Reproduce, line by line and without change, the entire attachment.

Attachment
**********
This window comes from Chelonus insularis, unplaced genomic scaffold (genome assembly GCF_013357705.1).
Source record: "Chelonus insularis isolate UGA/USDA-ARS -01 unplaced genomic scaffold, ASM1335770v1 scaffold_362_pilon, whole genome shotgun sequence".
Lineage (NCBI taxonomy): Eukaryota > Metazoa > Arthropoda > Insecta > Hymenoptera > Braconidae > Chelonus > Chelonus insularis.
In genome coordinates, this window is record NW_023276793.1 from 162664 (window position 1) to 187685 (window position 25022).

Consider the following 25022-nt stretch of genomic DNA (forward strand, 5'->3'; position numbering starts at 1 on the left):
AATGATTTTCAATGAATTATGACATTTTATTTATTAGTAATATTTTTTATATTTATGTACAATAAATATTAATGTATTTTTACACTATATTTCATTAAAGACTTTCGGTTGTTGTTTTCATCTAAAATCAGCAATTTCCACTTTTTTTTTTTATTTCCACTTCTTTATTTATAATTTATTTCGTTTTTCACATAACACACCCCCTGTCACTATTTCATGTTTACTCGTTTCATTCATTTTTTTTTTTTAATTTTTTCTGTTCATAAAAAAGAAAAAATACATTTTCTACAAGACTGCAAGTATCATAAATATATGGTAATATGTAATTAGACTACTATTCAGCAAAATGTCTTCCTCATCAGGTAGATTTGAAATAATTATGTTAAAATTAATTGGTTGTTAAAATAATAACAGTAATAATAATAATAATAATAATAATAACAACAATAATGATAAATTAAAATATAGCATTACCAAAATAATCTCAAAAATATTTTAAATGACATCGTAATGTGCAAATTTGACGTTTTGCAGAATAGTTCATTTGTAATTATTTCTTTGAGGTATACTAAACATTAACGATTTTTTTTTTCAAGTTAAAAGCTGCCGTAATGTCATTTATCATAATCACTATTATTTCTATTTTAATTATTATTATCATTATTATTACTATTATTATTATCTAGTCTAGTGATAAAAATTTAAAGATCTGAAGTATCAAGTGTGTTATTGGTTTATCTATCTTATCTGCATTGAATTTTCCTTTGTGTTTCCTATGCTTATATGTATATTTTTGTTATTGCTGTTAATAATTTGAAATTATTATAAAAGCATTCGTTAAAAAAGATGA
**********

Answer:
This window comes from Chelonus insularis, unplaced genomic scaffold (genome assembly GCF_013357705.1).
Source record: "Chelonus insularis isolate UGA/USDA-ARS -01 unplaced genomic scaffold, ASM1335770v1 scaffold_362_pilon, whole genome shotgun sequence".
Lineage (NCBI taxonomy): Eukaryota > Metazoa > Arthropoda > Insecta > Hymenoptera > Braconidae > Chelonus > Chelonus insularis.
In genome coordinates, this window is record NW_023276793.1 from 162664 (window position 1) to 187685 (window position 25022).

Consider the following 25022-nt stretch of genomic DNA (forward strand, 5'->3'; position numbering starts at 1 on the left):
AATGATTTTCAATGAATTATGACATTTTATTTATTAGTAATATTTTTTATATTTATGTACAATAAATATTAATGTATTTTTACACTATATTTCATTAAAGACTTTCGGTTGTTGTTTTCATCTAAAATCAGCAATTTCCACTTTTTTTTTTTATTTCCACTTCTTTATTTATAATTTATTTCGTTTTTCACATAACACACCCCCTGTCACTATTTCATGTTTACTCGTTTCATTCATTTTTTTTTTTTAATTTTTTCTGTTCATAAAAAAGAAAAAATACATTTTCTACAAGACTGCAAGTATCATAAATATATGGTAATATGTAATTAGACTACTATTCAGCAAAATGTCTTCCTCATCAGGTAGATTTGAAATAATTATGTTAAAATTAATTGGTTGTTAAAATAATAACAGTAATAATAATAATAATAATAATAATAACAACAATAATGATAAATTAAAATATAGCATTACCAAAATAATCTCAAAAATATTTTAAATGACATCGTAATGTGCAAATTTGACGTTTTGCAGAATAGTTCATTTGTAATTATTTCTTTGAGGTATACTAAACATTAACGATTTTTTTTTTCAAGTTAAAAGCTGCCGTAATGTCATTTATCATAATCACTATTATTTCTATTTTAATTATTATTATCATTATTATTACTATTATTATTATCTAGTCTAGTGATAAAAATTTAAAGATCTGAAGTATCAAGTGTGTTATTGGTTTATCTATCTTATCTGCATTGAATTTTCCTTTGTGTTTCCTATGCTTATATGTATATTTTTGTTATTGCTGTTAATAATTTGAAATTATTATAAAAGCATTCGTTAAAAAAGATGA